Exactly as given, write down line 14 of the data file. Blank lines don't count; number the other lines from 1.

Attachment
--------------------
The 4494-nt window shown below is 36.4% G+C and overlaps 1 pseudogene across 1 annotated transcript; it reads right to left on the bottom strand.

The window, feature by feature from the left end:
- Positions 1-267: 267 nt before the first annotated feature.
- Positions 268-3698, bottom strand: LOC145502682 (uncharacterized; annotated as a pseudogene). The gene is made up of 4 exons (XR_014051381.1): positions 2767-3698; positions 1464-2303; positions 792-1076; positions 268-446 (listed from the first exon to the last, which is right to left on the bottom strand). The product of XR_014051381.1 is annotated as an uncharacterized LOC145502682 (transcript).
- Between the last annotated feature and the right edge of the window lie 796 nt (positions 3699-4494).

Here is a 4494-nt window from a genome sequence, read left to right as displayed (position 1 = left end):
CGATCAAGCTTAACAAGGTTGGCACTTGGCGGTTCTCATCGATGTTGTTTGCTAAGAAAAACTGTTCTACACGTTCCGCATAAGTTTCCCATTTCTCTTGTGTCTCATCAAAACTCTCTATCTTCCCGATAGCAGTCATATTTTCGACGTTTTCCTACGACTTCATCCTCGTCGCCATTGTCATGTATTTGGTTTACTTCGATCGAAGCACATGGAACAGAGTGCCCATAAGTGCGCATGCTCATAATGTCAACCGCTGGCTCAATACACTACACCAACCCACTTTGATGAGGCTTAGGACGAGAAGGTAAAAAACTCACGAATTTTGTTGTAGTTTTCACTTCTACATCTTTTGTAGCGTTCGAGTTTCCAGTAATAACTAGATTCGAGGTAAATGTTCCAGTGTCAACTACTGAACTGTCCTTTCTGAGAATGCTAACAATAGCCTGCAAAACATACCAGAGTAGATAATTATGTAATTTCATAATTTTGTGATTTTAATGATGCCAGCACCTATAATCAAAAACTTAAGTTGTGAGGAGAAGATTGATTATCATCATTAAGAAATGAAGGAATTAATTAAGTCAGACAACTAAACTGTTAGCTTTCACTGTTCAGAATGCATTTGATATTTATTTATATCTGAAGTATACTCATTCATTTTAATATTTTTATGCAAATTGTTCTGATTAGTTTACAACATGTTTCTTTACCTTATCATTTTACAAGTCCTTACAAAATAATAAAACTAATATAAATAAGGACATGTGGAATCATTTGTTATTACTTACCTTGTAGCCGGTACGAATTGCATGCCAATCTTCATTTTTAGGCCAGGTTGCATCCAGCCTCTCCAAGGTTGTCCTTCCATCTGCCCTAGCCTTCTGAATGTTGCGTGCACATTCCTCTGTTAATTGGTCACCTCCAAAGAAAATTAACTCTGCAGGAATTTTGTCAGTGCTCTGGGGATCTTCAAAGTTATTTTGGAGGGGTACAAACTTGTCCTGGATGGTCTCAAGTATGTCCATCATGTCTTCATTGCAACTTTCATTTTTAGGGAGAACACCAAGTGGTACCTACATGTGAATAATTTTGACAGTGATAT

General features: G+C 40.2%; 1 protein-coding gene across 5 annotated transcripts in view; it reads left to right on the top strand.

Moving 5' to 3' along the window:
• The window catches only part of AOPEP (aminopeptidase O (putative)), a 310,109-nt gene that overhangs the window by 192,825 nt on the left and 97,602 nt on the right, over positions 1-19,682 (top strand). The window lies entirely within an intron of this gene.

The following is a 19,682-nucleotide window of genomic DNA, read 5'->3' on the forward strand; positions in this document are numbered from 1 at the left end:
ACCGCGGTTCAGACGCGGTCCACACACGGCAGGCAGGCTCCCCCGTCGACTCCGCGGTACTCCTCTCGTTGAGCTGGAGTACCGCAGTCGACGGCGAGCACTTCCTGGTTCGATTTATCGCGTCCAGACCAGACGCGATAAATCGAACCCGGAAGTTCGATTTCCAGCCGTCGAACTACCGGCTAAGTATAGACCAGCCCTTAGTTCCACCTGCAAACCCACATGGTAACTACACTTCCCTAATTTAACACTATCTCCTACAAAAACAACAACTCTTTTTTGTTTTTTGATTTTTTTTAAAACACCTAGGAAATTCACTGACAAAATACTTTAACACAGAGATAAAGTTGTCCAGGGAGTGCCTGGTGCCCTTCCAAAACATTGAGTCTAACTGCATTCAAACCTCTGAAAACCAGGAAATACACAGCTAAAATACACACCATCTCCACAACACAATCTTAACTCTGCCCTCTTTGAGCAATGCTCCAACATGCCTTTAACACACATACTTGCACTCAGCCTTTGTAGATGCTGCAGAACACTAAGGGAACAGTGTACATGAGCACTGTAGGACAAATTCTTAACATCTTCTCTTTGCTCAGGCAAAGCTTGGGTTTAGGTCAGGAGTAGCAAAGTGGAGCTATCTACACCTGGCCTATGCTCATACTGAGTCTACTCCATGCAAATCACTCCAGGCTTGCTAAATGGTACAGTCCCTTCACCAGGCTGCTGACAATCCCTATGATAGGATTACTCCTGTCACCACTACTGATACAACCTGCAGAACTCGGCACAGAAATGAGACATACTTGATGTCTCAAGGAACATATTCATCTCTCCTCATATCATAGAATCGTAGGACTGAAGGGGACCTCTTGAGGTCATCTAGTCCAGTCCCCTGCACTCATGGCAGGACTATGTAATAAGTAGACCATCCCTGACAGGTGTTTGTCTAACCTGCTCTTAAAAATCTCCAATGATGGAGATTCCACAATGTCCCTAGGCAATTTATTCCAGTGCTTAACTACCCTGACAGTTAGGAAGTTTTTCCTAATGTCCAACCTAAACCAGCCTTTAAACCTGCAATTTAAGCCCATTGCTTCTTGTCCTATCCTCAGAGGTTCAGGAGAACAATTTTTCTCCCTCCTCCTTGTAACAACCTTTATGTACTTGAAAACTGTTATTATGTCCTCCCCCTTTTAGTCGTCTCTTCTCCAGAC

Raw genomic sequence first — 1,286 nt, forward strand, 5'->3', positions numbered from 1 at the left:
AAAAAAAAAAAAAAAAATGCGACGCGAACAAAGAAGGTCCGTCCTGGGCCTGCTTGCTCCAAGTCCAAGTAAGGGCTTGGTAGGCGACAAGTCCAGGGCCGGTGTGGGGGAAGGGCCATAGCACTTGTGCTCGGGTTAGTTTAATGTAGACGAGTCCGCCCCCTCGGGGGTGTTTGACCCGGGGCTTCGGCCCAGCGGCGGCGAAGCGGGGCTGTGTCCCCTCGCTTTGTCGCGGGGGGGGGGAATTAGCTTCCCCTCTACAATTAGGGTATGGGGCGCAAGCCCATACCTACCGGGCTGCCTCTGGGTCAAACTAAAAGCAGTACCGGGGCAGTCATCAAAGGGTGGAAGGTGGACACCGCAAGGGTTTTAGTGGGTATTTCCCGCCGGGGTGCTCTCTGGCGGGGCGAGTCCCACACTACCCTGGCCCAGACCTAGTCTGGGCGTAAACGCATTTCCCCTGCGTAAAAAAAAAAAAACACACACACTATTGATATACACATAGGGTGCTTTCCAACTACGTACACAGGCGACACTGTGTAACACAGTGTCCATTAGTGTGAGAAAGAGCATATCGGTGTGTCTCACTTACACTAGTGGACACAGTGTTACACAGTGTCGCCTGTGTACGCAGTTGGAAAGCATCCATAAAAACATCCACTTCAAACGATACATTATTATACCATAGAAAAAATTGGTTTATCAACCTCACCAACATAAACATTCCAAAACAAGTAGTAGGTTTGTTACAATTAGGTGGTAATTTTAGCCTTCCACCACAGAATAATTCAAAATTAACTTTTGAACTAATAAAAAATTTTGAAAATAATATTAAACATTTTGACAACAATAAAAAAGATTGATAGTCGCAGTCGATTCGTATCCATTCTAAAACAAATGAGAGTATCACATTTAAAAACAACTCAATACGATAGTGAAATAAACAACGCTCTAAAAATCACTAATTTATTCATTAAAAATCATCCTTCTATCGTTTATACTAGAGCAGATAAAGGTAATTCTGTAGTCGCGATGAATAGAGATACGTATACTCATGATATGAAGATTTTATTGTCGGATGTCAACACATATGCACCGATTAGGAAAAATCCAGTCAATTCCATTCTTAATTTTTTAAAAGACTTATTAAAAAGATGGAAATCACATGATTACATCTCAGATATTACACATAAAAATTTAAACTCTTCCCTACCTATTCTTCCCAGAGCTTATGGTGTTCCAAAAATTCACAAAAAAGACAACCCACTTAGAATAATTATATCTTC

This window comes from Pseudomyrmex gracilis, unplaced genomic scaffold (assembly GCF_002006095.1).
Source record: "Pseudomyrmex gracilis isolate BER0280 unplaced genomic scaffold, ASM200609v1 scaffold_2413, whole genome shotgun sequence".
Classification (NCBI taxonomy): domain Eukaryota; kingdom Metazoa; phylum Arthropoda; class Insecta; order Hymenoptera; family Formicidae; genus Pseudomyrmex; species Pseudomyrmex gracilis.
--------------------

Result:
AAAAAAAAAAAAAAAAATGCGACGCGAACAAAGAAGGTCCGTCCTGGGCCTGCTTGCTCCAAGTCCAAGTAAGGGCTTGGTAGGCGACAAGTCCAGGGCCGGTGTGGGGGAAGGGCCATAGCACTTGTGCTCGGGTTAGTTTAATGTAGACGAGTCCGCCCCCTCGGGGGTGTTTGACCCGGGGCTTCGGCCCAGCGGCGGCGAAGCGGGGCTGTGTCCCCTCGCTTTGTCGCGGGGGGGGGGAATTAGCTTCCCCTCTACAATTAGGGTATGGGGCGCAAGCCCATACCTACCGGGCTGCCTCTGGGTCAAACTAAAAGCAGTACCGGGGCAGTCATCAAAGGGTGGAAGGTGGACACCGCAAGGGTTTTAGTGGGTATTTCCCGCCGGGGTGCTCTCTGGCGGGGCGAGTCCCACACTACCCTGGCCCAGACCTAGTCTGGGCGTAAACGCATTTCCCCTGCGTAAAAAAAAAAAAACACACACACTATTGATATACACATAGGGTGCTTTCCAACTACGTACACAGGCGACACTGTGTAACACAGTGTCCATTAGTGTGAGAAAGAGCATATCGGTGTGTCTCACTTACACTAGTGGACACAGTGTTACACAGTGTCGCCTGTGTACGCAGTTGGAAAGCATCCATAAAAACATCCACTTCAAACGATACATTATTATACCATAGAAAAAATTGGTTTATCAACCTCACCAACATAAACATTCCAAAACAAGTAGTAGGTTTGTTACAATTAGGTGGTAATTTTAGCCTTCCACCACAGAATAATTCAAAATTAACTTTTGAACTAATAAAAAATTTTGAAAATAATATTAAACATTTTGACAACAATAAAAAAGATTGATAGTCGCAGTCGATTCGTATCCATTCTAAAACAAATGAGAGTATCACATTTAAAAACAACTCAATACGATAGTGAAATAAACAACGCTCTAAAAATCACTAATTTATTCATTAAAAATCATCCTTCTATCGTTTATACTAGAGCAGATAAAGGTAATTCTGTAGTCGCGATGAATAGAGATACGTATACTCATGATATGAAGATTTTATTGTCGGATGTCAACACATATGCACCGATTAGGAAAAATCCAGTCAATTCCATTCTTAATTTTTTAAAAGACTTATTAAAAAGATGGAAATCACATGATTACATCTCAGATATTACACATAAAAATTTAAACTCTTCCCTACCTATTCTTCCCAGAGCTTATGGTGTTCCAAAAATTCACAAAAAAGACAACCCACTTAGAATAATTATATCTTC